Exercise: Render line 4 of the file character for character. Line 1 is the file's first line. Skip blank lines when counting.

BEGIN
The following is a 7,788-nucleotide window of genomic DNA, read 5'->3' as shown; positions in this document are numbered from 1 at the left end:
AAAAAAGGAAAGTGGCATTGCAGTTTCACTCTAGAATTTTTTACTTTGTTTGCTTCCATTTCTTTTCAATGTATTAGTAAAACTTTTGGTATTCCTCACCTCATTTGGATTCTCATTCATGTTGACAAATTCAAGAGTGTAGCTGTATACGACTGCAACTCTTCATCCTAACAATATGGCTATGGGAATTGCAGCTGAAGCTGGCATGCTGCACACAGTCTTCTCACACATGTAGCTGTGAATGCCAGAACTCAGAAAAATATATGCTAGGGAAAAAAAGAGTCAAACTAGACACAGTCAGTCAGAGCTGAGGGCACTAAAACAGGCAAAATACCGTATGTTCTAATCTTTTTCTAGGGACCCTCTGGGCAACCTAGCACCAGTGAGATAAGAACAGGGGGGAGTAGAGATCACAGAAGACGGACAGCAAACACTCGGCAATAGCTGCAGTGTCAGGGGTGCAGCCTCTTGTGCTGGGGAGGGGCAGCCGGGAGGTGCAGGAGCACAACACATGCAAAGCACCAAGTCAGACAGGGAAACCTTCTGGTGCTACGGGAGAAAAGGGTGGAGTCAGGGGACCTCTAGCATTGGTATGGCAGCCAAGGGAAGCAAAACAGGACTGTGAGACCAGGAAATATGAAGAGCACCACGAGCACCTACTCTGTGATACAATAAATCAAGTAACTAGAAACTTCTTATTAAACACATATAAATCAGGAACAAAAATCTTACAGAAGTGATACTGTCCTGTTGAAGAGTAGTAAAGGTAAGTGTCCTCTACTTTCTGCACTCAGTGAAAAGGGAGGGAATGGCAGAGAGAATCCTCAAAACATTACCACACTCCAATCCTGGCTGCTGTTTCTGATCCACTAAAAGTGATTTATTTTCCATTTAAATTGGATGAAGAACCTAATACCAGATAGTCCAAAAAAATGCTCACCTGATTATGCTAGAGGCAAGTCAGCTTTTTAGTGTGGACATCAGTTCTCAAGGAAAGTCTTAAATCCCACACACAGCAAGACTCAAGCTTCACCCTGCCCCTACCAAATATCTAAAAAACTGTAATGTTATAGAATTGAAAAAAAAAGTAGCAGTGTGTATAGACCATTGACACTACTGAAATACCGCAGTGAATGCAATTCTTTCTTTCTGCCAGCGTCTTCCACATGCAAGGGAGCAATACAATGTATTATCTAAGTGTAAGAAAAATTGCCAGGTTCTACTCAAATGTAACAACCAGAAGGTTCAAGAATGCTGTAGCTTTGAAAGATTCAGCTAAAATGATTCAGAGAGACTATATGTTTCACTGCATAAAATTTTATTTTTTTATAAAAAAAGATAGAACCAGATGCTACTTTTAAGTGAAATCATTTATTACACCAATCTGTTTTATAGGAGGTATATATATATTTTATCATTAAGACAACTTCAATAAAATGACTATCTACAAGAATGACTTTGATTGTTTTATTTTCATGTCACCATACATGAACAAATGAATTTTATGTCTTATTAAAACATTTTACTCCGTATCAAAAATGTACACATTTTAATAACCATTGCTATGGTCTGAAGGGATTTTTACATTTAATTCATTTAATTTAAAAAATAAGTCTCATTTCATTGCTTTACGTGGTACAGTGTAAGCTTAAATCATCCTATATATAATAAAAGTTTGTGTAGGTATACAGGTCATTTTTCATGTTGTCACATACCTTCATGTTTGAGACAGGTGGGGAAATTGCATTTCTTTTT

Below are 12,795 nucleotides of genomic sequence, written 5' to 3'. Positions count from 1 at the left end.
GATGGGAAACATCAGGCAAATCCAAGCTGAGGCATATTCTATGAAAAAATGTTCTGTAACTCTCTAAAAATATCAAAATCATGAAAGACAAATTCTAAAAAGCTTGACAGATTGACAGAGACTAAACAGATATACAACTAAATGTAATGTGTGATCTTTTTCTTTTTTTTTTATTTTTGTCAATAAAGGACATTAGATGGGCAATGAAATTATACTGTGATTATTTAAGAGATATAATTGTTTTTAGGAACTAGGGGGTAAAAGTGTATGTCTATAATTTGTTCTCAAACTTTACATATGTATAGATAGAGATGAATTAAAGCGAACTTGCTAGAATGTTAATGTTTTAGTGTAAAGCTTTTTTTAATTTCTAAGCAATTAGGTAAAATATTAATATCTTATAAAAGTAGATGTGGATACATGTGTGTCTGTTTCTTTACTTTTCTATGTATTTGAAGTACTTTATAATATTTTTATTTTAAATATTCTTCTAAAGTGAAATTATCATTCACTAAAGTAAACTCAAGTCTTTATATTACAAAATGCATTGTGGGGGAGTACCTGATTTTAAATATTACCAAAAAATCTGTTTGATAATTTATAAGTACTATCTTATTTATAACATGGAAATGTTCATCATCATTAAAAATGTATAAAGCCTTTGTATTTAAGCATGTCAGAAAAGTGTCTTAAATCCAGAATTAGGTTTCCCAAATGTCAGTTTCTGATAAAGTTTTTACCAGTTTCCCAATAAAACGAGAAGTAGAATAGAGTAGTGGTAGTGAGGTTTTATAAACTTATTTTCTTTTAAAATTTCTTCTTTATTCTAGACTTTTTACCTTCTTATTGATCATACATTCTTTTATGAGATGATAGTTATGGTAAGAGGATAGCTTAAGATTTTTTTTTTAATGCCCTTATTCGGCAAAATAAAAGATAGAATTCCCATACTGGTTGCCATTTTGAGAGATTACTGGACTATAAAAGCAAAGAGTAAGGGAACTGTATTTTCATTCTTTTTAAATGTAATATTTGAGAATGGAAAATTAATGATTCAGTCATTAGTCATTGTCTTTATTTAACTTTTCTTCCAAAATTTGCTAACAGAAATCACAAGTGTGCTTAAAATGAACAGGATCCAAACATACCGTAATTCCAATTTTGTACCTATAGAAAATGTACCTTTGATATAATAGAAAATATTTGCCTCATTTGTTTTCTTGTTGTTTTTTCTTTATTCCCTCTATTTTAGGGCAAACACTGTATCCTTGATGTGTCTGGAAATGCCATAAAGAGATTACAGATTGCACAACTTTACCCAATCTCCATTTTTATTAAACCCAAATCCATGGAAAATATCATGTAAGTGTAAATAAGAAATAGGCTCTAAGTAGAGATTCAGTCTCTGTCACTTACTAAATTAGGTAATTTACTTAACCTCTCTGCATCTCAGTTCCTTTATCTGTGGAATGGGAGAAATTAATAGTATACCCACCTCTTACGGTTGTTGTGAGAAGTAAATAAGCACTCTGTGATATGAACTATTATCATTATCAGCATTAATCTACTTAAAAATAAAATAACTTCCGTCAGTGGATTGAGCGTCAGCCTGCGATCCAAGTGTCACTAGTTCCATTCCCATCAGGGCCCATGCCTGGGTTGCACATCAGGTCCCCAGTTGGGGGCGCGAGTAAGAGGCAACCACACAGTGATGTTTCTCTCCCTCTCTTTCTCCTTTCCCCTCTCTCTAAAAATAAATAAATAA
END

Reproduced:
GATGGGAAACATCAGGCAAATCCAAGCTGAGGCATATTCTATGAAAAAATGTTCTGTAACTCTCTAAAAATATCAAAATCATGAAAGACAAATTCTAAAAAGCTTGACAGATTGACAGAGACTAAACAGATATACAACTAAATGTAATGTGTGATCTTTTTCTTTTTTTTTTATTTTTGTCAATAAAGGACATTAGATGGGCAATGAAATTATACTGTGATTATTTAAGAGATATAATTGTTTTTAGGAACTAGGGGGTAAAAGTGTATGTCTATAATTTGTTCTCAAACTTTACATATGTATAGATAGAGATGAATTAAAGCGAACTTGCTAGAATGTTAATGTTTTAGTGTAAAGCTTTTTTTAATTTCTAAGCAATTAGGTAAAATATTAATATCTTATAAAAGTAGATGTGGATACATGTGTGTCTGTTTCTTTACTTTTCTATGTATTTGAAGTACTTTATAATATTTTTATTTTAAATATTCTTCTAAAGTGAAATTATCATTCACTAAAGTAAACTCAAGTCTTTATATTACAAAATGCATTGTGGGGGAGTACCTGATTTTAAATATTACCAAAAAATCTGTTTGATAATTTATAAGTACTATCTTATTTATAACATGGAAATGTTCATCATCATTAAAAATGTATAAAGCCTTTGTATTTAAGCATGTCAGAAAAGTGTCTTAAATCCAGAATTAGGTTTCCCAAATGTCAGTTTCTGATAAAGTTTTTACCAGTTTCCCAATAAAACGAGAAGTAGAATAGAGTAGTGGTAGTGAGGTTTTATAAACTTATTTTCTTTTAAAATTTCTTCTTTATTCTAGACTTTTTACCTTCTTATTGATCATACATTCTTTTATGAGATGATAGTTATGGTAAGAGGATAGCTTAAGATTTTTTTTTTAATGCCCTTATTCGGCAAAATAAAAGATAGAATTCCCATACTGGTTGCCATTTTGAGAGATTACTGGACTATAAAAGCAAAGAGTAAGGGAACTGTATTTTCATTCTTTTTAAATGTAATATTTGAGAATGGAAAATTAATGATTCAGTCATTAGTCATTGTCTTTATTTAACTTTTCTTCCAAAATTTGCTAACAGAAATCACAAGTGTGCTTAAAATGAACAGGATCCAAACATACCGTAATTCCAATTTTGTACCTATAGAAAATGTACCTTTGATATAATAGAAAATATTTGCCTCATTTGTTTTCTTGTTGTTTTTTCTTTATTCCCTCTATTTTAGGGCAAACACTGTATCCTTGATGTGTCTGGAAATGCCATAAAGAGATTACAGATTGCACAACTTTACCCAATCTCCATTTTTATTAAACCCAAATCCATGGAAAATATCATGTAAGTGTAAATAAGAAATAGGCTCTAAGTAGAGATTCAGTCTCTGTCACTTACTAAATTAGGTAATTTACTTAACCTCTCTGCATCTCAGTTCCTTTATCTGTGGAATGGGAGAAATTAATAGTATACCCACCTCTTACGGTTGTTGTGAGAAGTAAATAAGCACTCTGTGATATGAACTATTATCATTATCAGCATTAATCTACTTAAAAATAAAATAACTTCCGTCAGTGGATTGAGCGTCAGCCTGCGATCCAAGTGTCACTAGTTCCATTCCCATCAGGGCCCATGCCTGGGTTGCACATCAGGTCCCCAGTTGGGGGCGCGAGTAAGAGGCAACCACACAGTGATGTTTCTCTCCCTCTCTTTCTCCTTTCCCCTCTCTCTAAAAATAAATAAATAA